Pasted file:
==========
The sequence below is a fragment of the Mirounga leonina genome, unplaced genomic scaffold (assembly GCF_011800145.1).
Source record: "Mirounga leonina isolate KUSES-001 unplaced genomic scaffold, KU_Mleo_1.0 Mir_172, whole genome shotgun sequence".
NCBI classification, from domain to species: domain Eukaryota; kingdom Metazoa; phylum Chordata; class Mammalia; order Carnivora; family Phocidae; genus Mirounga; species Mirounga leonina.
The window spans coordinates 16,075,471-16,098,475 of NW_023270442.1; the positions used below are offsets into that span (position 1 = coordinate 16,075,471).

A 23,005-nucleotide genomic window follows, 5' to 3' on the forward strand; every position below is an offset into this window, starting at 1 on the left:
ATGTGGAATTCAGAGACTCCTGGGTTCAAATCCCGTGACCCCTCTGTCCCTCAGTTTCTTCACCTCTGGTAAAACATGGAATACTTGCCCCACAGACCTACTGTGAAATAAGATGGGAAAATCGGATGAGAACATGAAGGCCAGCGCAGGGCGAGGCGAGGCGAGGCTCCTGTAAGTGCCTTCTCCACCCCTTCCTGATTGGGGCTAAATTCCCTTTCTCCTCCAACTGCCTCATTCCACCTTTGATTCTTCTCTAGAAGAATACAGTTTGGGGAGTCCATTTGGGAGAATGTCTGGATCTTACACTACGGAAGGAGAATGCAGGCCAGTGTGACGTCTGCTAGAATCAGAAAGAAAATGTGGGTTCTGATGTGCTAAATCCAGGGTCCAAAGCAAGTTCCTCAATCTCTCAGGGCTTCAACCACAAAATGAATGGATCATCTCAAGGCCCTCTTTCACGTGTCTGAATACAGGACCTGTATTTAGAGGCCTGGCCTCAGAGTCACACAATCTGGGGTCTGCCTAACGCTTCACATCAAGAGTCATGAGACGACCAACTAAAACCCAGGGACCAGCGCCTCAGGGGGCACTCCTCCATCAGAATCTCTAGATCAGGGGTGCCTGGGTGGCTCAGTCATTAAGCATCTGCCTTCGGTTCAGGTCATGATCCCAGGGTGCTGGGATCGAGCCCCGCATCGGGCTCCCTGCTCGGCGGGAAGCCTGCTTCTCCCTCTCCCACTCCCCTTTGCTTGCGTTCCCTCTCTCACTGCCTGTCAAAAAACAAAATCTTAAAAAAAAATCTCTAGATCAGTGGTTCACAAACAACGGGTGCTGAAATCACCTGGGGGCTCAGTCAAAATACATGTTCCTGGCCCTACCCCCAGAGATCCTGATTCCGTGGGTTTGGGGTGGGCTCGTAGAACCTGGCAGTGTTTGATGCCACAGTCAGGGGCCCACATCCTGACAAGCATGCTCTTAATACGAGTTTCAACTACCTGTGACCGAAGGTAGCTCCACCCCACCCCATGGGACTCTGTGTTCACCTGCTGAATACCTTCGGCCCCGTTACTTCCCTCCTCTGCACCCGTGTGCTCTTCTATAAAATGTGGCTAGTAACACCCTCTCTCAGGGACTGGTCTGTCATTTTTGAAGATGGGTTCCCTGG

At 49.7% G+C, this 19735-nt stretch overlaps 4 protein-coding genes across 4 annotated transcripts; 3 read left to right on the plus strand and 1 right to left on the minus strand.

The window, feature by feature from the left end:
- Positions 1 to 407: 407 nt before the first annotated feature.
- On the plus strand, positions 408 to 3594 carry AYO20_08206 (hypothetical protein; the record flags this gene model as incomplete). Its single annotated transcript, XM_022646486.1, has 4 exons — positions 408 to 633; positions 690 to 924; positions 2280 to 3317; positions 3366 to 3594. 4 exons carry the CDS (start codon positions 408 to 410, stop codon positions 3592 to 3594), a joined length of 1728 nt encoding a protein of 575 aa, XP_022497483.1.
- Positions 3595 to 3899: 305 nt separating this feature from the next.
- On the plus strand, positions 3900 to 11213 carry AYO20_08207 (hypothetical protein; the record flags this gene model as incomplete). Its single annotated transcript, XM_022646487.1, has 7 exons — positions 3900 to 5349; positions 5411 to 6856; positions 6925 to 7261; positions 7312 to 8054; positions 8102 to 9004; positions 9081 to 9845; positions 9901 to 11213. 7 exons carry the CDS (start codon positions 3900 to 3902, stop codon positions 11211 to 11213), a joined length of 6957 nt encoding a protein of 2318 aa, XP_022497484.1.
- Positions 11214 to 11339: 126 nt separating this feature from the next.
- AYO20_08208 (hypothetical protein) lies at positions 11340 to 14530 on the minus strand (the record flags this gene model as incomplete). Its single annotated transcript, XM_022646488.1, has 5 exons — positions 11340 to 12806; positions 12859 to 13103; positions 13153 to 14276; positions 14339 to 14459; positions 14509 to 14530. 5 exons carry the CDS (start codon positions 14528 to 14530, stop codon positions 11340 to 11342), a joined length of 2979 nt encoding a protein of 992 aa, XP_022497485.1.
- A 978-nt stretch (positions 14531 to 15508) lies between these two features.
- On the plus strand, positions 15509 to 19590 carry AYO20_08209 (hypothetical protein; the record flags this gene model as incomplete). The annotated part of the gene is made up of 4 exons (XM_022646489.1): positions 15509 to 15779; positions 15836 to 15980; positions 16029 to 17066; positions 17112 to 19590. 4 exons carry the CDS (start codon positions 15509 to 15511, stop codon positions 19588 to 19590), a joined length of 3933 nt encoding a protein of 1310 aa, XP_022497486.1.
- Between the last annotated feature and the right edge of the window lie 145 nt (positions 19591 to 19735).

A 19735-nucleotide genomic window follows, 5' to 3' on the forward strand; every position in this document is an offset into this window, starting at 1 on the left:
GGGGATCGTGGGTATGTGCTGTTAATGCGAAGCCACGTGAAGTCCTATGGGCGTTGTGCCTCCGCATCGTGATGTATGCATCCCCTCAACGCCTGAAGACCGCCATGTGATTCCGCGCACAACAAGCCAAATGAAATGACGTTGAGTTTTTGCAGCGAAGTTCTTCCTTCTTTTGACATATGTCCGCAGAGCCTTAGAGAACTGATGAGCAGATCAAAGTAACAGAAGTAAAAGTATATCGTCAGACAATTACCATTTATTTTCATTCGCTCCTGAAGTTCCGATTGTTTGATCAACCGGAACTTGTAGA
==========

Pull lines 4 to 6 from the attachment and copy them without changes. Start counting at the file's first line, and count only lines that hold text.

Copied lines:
The window spans coordinates 16,075,471-16,098,475 of NW_023270442.1; the positions used below are offsets into that span (position 1 = coordinate 16,075,471).

A 23,005-nucleotide genomic window follows, 5' to 3' on the forward strand; every position below is an offset into this window, starting at 1 on the left:
ATGTGGAATTCAGAGACTCCTGGGTTCAAATCCCGTGACCCCTCTGTCCCTCAGTTTCTTCACCTCTGGTAAAACATGGAATACTTGCCCCACAGACCTACTGTGAAATAAGATGGGAAAATCGGATGAGAACATGAAGGCCAGCGCAGGGCGAGGCGAGGCGAGGCTCCTGTAAGTGCCTTCTCCACCCCTTCCTGATTGGGGCTAAATTCCCTTTCTCCTCCAACTGCCTCATTCCACCTTTGATTCTTCTCTAGAAGAATACAGTTTGGGGAGTCCATTTGGGAGAATGTCTGGATCTTACACTACGGAAGGAGAATGCAGGCCAGTGTGACGTCTGCTAGAATCAGAAAGAAAATGTGGGTTCTGATGTGCTAAATCCAGGGTCCAAAGCAAGTTCCTCAATCTCTCAGGGCTTCAACCACAAAATGAATGGATCATCTCAAGGCCCTCTTTCACGTGTCTGAATACAGGACCTGTATTTAGAGGCCTGGCCTCAGAGTCACACAATCTGGGGTCTGCCTAACGCTTCACATCAAGAGTCATGAGACGACCAACTAAAACCCAGGGACCAGCGCCTCAGGGGGCACTCCTCCATCAGAATCTCTAGATCAGGGGTGCCTGGGTGGCTCAGTCATTAAGCATCTGCCTTCGGTTCAGGTCATGATCCCAGGGTGCTGGGATCGAGCCCCGCATCGGGCTCCCTGCTCGGCGGGAAGCCTGCTTCTCCCTCTCCCACTCCCCTTTGCTTGCGTTCCCTCTCTCACTGCCTGTCAAAAAACAAAATCTTAAAAAAAAATCTCTAGATCAGTGGTTCACAAACAACGGGTGCTGAAATCACCTGGGGGCTCAGTCAAAATACATGTTCCTGGCCCTACCCCCAGAGATCCTGATTCCGTGGGTTTGGGGTGGGCTCGTAGAACCTGGCAGTGTTTGATGCCACAGTCAGGGGCCCACATCCTGACAAGCATGCTCTTAATACGAGTTTCAACTACCTGTGACCGAAGGTAGCTCCACCCCACCCCATGGGACTCTGTGTTCACCTGCTGAATACCTTCGGCCCCGTTACTTCCCTCCTCTGCACCCGTGTGCTCTTCTATAAAATGTGGCTAGTAACACCCTCTCTCAGGGACTGGTCTGTCATTTTTGAAGATGGGTTCCCTGG